Derbyshire Police and Crime Commissioner Alan Charles has today reaffirmed his commitment to increasing support for victims of hate crime ahead of a national campaign.
Commissioner Charles said there were still too many victims of hate crime suffering in silence for fear their experiences would not be taken seriously. But he said he hoped this would soon change with the launch of a more localised and enhanced support service for all victims and witnesses of crime in Derbyshire.
His comments came as the country prepares to mark National Hate Crime Awareness Week, an annual event running from October 11 to 18 aimed at raising awareness of hate crime and exploring how agencies can best respond to the problem.
Hate crime is defined as any incident which constitutes a criminal offence, perceived by the victim or another person as being motivated by prejudice or hate or intolerance on the grounds of disability, gender identity, race and ethnicity, religion or belief and sexual orientation. Such incidents can include physical attacks to someone or their property; threats such as offensive letters or phone calls; cyber bullying and verbal abuse or insults.
Commissioner Charles took over responsibility for the delivery of victims’ services in the county on October 1. As commissioning lead, he has appointed independent charity Victim Support to launch a new victims’ service which will deliver a more localised and effective support system for victims and witnesses of crime.
Traditionally, hate crime is an under reported offence and Commissioner Charles is determined to change that by increasing practical help and emotional support to those brave enough to come forward. The new victims’ services model will offer support and advice to vulnerable people regardless of whether an incident is recorded as a crime or not which means no-one will be denied access to support.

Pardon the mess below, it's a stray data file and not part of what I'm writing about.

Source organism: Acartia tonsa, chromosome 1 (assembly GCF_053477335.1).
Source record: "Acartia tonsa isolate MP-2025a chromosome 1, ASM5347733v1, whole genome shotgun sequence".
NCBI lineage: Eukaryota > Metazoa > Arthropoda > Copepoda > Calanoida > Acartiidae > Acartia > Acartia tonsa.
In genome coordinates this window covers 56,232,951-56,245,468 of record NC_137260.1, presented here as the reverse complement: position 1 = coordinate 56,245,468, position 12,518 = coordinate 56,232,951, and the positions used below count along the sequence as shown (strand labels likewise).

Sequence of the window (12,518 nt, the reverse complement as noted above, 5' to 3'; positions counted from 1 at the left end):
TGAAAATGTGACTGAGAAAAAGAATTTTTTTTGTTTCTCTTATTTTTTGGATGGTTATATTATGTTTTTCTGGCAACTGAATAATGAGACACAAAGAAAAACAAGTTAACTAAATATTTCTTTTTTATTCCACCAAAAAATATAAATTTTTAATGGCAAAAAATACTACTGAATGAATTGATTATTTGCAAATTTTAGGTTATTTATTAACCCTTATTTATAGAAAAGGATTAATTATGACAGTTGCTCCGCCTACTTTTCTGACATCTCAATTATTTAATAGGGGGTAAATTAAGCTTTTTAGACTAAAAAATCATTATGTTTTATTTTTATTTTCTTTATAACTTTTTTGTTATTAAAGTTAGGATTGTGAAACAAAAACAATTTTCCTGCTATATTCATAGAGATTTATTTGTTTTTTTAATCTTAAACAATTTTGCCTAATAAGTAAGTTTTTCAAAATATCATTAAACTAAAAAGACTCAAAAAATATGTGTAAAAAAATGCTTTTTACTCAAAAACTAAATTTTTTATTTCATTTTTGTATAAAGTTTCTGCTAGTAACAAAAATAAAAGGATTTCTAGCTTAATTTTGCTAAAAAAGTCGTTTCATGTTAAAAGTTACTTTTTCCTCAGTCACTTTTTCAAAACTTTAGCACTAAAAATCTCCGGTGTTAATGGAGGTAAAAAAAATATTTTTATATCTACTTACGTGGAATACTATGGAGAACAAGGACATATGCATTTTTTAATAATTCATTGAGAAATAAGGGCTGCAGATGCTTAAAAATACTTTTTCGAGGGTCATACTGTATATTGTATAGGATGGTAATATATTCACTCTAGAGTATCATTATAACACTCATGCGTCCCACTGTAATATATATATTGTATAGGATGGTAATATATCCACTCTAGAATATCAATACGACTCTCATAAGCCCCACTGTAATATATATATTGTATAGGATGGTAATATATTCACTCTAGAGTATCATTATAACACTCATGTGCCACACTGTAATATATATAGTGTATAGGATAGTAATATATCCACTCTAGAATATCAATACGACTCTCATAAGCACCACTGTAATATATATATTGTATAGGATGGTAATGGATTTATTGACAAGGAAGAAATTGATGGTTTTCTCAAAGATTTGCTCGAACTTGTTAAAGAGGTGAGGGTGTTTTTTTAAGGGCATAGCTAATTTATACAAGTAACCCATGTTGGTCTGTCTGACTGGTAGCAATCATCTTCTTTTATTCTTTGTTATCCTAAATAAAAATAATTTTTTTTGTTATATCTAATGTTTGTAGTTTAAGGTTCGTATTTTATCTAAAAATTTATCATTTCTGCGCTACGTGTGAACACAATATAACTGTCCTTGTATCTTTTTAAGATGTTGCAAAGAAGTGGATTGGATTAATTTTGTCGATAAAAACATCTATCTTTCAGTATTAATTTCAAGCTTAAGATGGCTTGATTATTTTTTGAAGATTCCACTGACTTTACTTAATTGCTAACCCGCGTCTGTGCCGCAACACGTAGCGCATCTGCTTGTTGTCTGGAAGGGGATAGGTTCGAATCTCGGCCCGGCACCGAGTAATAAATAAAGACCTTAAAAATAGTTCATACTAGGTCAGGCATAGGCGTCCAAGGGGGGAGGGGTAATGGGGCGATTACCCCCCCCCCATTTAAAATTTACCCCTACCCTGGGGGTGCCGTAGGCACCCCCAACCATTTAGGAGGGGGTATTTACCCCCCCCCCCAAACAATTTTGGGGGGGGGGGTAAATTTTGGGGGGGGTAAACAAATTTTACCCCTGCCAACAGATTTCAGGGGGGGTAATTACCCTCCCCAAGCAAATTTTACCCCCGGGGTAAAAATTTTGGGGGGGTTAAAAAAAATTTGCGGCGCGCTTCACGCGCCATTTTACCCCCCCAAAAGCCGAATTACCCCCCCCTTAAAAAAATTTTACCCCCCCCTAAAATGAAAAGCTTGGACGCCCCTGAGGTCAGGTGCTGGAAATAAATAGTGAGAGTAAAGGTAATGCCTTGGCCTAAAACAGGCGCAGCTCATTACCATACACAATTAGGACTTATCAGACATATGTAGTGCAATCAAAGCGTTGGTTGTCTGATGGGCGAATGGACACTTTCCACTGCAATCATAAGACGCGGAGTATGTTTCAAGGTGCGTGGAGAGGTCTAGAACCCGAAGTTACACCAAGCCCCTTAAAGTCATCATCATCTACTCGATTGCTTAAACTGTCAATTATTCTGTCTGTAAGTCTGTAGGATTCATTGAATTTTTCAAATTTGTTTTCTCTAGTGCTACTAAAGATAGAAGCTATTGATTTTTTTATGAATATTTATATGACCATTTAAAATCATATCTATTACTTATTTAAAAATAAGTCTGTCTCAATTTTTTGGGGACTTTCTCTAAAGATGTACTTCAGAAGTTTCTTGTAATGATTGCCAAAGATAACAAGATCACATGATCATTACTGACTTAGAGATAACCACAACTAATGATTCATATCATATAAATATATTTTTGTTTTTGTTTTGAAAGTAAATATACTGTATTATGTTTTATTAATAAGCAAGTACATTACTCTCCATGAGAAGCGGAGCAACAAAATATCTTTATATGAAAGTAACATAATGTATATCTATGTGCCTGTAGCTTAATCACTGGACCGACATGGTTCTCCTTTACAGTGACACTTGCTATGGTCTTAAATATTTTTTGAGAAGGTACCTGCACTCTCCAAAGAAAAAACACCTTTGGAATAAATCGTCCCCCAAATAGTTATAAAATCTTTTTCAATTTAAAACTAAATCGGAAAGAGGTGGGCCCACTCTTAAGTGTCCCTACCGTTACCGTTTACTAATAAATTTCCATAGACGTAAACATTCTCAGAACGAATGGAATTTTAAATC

Commissioner Charles is also pursuing opportunities for increasing education in school on issues of cyber bullying following the results of his recent Youth Survey. This project and the Youth Summit which followed identified that harassment and online bullying (which includes hate crime) were more than twice as likely to be mentioned as a priority to 16-24-year-olds than by those who took part in the wider public survey.
Commissioner Charles said: “I wholeheartedly support any campaign which raises awareness of hate crime and encourages victims to seek help. One of the great challenges police face is building trust and confidence among victims of hate crime so they feel comfortable coming forward and don’t fear reprisal.
“Many victims of hate crime live in constant fear and our foremost responsibility is to protect them from further victimisation. However, we also have a duty to safeguard their emotional health and wellbeing by providing access to the right help – without exception – to enable them to move on with their lives. Only then will we begin to see reporting of this abhorrent criminality increasing.
“We will continue to focus our energy on hate crime in the months ahead including the delivery of preventative measures such as education within schools.”
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Posted on Wednesday 8th October 2014